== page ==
Using Pimple Patches? Don’t Make The Same Mistake That I Did

Photographed by Erin Yamagata.
Back in August, I went through some hormonal changes, and with that came hormonal acne. A large pimple formed smack dab in the middle of my forehead and showed no signs of letting up. I popped a pimple patch on after my skincare routine as usual, left it on long enough to forget it was there, and continued on my merry way. I repeated that exact cycle for about two weeks as the pimple persisted, but the pimple transformed into a crater. I had no clue what had happened until I stumbled upon a Reddit thread from /r/skincareaddiction suggesting most active ingredients, for example, retinol and exfoliating acids, should not be used under hydrocolloid patches, with users even reporting chemical burns. 
If this was accurate, then what I thought was the right way to eradicate my spot was actually doing more harm in the long run. I suffocated the spot with glycolic acid and my other preferred actives. Given that Reddit thread and my semi-expert mind getting it wrong, I realized it was now my duty to ensure that nobody else makes the same mistake. I talked to dermatologists, estheticians, and cosmetic chemists about what you should (and shouldn’t do) when it comes to pimple patches.

How do pimple patches work?

A “pimple patch” is kind of a catch-all term: It typically refers to a type of spot treatment using a thin, hydrocolloid bandage or sticker in various sizes that absorbs fluid from a blemish. Some can also contain ingredients to treat acne and promote skin healing. Hydrocolloid creates a moist environment that promotes faster healing by drawing out excess fluid from the pimple. It’s a cool concept: The hydrocolloid material swells upon contact with fluids, forming a gel-like substance that helps absorb impurities from the pimple and prevents further infection. You’ll often see a hydrocolloid pimple patch paired with salicylic acid, a beta-hydroxy acid known for its exfoliating, anti-inflammatory properties and can help reduce the occurrence of new pimples. Other ingredients in pimple patches include natural antibacterial and anti-inflammatory tea tree oil, hydrating hyaluronic acid, soothing centella asiatica (cica), and even retinol to promote cell turnover.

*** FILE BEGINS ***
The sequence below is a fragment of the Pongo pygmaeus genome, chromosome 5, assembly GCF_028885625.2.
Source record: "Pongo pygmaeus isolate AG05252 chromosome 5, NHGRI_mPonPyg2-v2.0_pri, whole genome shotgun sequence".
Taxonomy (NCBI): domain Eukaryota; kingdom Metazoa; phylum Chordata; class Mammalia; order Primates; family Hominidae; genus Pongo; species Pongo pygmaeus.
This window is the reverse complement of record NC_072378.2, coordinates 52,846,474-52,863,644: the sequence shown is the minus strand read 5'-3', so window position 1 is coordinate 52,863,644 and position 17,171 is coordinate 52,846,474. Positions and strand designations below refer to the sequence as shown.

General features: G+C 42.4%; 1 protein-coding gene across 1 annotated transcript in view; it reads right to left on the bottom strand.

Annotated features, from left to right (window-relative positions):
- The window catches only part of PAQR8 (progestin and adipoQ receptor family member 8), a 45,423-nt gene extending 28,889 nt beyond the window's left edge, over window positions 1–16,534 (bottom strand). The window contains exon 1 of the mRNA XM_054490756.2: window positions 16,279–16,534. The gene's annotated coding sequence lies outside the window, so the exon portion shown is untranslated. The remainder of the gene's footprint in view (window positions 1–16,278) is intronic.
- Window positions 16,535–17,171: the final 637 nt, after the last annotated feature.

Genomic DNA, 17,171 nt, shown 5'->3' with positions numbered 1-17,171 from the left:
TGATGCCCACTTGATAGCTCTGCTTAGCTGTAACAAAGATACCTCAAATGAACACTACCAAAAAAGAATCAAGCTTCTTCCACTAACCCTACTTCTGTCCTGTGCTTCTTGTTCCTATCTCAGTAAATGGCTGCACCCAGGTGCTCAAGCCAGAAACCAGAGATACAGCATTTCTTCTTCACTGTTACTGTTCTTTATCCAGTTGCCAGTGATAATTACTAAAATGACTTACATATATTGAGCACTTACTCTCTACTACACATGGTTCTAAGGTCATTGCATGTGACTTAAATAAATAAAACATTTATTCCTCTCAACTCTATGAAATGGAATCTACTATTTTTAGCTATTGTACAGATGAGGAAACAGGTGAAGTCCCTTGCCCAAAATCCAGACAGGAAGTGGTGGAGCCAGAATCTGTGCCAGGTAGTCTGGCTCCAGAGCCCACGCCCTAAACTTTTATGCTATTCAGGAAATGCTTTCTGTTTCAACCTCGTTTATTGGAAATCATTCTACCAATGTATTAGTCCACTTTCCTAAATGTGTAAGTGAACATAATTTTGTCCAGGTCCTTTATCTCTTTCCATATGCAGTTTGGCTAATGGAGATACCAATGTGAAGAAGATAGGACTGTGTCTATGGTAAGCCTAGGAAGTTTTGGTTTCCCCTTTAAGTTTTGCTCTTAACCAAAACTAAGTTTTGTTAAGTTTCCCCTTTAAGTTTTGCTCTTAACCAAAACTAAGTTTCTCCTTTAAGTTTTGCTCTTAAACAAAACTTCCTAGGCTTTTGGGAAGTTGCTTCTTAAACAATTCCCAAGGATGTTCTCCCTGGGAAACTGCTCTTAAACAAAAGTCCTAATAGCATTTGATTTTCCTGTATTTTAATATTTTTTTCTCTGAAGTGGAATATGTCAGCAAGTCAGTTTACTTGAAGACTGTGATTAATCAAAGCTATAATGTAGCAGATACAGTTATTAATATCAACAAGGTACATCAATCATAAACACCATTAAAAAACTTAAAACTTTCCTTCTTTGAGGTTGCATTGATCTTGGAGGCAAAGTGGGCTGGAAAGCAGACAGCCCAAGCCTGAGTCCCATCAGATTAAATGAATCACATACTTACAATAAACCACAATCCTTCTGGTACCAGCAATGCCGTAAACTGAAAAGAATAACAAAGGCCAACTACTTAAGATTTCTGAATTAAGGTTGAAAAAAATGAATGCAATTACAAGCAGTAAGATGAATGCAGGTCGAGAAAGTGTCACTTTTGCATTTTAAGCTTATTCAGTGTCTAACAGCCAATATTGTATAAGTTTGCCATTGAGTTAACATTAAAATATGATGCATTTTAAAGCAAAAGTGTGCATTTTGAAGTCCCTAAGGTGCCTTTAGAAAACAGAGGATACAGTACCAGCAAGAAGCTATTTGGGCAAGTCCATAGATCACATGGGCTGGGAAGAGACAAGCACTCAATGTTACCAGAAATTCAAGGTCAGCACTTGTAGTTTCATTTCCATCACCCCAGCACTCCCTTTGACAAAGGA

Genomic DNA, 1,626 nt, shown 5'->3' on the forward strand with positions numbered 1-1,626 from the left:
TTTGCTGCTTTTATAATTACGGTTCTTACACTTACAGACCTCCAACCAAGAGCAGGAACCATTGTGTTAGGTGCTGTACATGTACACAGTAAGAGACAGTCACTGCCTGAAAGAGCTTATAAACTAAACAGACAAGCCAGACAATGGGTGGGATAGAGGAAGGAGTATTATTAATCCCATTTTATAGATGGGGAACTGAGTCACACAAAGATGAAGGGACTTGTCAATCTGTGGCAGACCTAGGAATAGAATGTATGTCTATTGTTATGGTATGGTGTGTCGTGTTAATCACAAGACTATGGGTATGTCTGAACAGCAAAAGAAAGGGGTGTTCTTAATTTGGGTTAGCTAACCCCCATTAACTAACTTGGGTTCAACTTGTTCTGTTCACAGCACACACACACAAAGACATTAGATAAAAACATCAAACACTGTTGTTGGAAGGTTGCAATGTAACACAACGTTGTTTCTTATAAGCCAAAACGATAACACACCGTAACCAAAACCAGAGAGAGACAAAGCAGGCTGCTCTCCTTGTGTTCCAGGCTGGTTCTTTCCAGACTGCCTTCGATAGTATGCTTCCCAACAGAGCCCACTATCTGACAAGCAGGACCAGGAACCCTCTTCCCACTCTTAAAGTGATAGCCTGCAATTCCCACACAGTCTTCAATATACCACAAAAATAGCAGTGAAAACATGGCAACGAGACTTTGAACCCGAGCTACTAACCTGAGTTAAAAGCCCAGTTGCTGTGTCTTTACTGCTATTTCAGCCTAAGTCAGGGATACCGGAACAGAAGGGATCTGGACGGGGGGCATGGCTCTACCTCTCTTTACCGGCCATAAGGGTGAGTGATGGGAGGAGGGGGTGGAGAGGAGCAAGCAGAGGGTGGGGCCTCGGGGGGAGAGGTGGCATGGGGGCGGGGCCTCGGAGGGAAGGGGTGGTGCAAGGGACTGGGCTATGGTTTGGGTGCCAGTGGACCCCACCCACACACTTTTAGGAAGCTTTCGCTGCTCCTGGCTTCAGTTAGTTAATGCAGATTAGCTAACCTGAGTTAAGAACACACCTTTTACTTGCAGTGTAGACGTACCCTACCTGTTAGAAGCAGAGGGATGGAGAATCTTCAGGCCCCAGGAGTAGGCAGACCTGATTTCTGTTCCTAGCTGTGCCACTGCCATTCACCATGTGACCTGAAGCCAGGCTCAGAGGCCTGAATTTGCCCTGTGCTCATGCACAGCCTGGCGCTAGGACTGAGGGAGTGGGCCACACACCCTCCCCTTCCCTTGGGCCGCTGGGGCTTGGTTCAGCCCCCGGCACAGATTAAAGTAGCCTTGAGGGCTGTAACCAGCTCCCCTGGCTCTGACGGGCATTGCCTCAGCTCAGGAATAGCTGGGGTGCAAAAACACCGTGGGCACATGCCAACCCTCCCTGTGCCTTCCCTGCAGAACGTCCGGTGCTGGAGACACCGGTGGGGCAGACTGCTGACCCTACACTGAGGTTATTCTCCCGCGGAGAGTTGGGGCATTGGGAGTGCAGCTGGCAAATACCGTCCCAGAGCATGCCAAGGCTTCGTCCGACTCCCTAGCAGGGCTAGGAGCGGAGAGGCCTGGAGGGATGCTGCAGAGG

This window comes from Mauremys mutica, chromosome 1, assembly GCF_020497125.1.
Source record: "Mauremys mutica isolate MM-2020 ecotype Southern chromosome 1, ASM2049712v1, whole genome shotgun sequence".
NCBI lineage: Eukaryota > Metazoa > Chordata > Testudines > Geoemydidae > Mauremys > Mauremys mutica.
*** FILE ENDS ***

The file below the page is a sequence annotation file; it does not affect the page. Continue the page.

How should you apply a pimple patch?

Using pimple patches in conjunction with other skincare products or active ingredients is generally safe. Esthetician and founder of eponymous skincare brand Renée Rouleau says to be aware of the type and formulation of your other active skincare products. “It’s important to be mindful that if you are using any topical products with a known side effect of irritation, such as tretinoin, the skin’s barrier is more fragile, so you’ll want to keep an eye out for any potential irritation that a patch might bring.” She adds that if it leaves a red mark after removal, discontinue use. 
Rouleau says to keep in mind that pimple patches may not be the best or even the most effective option for certain pimples. They’re generally effective for whiteheads and surface-level blemishes, and may not be as effective for deeper cystic acne. “Since these are being applied as a spot treatment, you can use them daily on individual pimples, and there isn’t much worry of overusing [them],” Rouleau explains. “But if using them consistently isn’t yielding results, you may benefit from turning to a different spot treatment! Not all blemishes are equal and respond to the same type of treatment.” Rouleau's brand has their own spot treatment, Night Time Spot Lotion, and toners with salicylic acid such as Medik8 Press & Clear Exfoliating 2% BHA Tonic or Skincare Junkie Pore Therapy Daily Toner Pads are great alternatives.

What are the risks of using pimple patches?

Pop one on when you feel or see a pimple, and you’re good to go, right? Not exactly. Pimple patches may seem simple (and cute!) at face value, but they can come with some risks. “Most consumers can tolerate a pure hydrocolloid bandage without issue, although an allergy to the material, including adhesives, is not uncommon,” explains Blair Murphy-Rose, MD, FAAD, a board-certified cosmetic, medical, and surgical dermatologist and founder of Skincare Junkie. “Those with sensitive skin may not tolerate certain actives well, like salicylic acid, for example; some with dry or sensitive skin tend to be more at risk of experiencing skin irritation.” Those prone to eczema, rosacea, or other skin conditions may be more likely to react to pimple patches than others, and it’s especially important to avoid using them on open wounds or skin rashes. Contact allergies to one of many ingredients used to make adhesives are also fairly common. If you develop local rashes from bandages, starting with a patch test on your wrist (or avoiding pimple patches altogether) may be wise before applying them to your face. Patch test your pimple patches, and always apply them to a clean and dry face — it may save your skin.